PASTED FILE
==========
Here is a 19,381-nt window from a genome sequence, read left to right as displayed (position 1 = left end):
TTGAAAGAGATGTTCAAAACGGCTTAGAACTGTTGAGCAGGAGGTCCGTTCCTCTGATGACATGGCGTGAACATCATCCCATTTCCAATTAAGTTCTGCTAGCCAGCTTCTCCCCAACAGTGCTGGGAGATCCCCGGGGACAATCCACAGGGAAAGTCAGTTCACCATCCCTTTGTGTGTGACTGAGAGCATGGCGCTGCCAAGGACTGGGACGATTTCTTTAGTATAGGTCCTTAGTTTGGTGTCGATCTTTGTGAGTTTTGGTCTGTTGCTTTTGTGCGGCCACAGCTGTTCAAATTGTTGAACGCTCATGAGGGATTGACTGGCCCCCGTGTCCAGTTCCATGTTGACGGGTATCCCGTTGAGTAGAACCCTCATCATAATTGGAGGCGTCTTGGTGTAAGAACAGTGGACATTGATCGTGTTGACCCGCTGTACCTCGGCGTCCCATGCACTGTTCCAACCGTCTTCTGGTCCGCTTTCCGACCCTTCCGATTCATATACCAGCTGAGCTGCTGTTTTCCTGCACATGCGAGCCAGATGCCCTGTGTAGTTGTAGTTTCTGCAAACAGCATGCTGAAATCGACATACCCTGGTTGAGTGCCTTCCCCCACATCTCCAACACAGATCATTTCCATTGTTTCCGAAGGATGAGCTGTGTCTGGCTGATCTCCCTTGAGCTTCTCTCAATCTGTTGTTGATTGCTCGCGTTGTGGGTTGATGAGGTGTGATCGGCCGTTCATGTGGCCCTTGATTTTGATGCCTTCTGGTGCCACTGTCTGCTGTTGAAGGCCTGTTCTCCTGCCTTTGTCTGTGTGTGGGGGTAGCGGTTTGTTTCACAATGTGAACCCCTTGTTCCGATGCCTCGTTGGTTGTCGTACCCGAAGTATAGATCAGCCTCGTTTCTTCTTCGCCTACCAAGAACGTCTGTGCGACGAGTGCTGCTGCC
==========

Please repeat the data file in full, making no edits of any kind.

Here is a 19,381-nt window from a genome sequence, read left to right as displayed (position 1 = left end):
TTGAAAGAGATGTTCAAAACGGCTTAGAACTGTTGAGCAGGAGGTCCGTTCCTCTGATGACATGGCGTGAACATCATCCCATTTCCAATTAAGTTCTGCTAGCCAGCTTCTCCCCAACAGTGCTGGGAGATCCCCGGGGACAATCCACAGGGAAAGTCAGTTCACCATCCCTTTGTGTGTGACTGAGAGCATGGCGCTGCCAAGGACTGGGACGATTTCTTTAGTATAGGTCCTTAGTTTGGTGTCGATCTTTGTGAGTTTTGGTCTGTTGCTTTTGTGCGGCCACAGCTGTTCAAATTGTTGAACGCTCATGAGGGATTGACTGGCCCCCGTGTCCAGTTCCATGTTGACGGGTATCCCGTTGAGTAGAACCCTCATCATAATTGGAGGCGTCTTGGTGTAAGAACAGTGGACATTGATCGTGTTGACCCGCTGTACCTCGGCGTCCCATGCACTGTTCCAACCGTCTTCTGGTCCGCTTTCCGACCCTTCCGATTCATATACCAGCTGAGCTGCTGTTTTCCTGCACATGCGAGCCAGATGCCCTGTGTAGTTGTAGTTTCTGCAAACAGCATGCTGAAATCGACATACCCTGGTTGAGTGCCTTCCCCCACATCTCCAACACAGATCATTTCCATTGTTTCCGAAGGATGAGCTGTGTCTGGCTGATCTCCCTTGAGCTTCTCTCAATCTGTTGTTGATTGCTCGCGTTGTGGGTTGATGAGGTGTGATCGGCCGTTCATGTGGCCCTTGATTTTGATGCCTTCTGGTGCCACTGTCTGCTGTTGAAGGCCTGTTCTCCTGCCTTTGTCTGTGTGTGGGGGTAGCGGTTTGTTTCACAATGTGAACCCCTTGTTCCGATGCCTCGTTGGTTGTCGTACCCGAAGTATAGATCAGCCTCGTTTCTTCTTCGCCTACCAAGAACGTCTGTGCGACGAGTGCTGCTGCC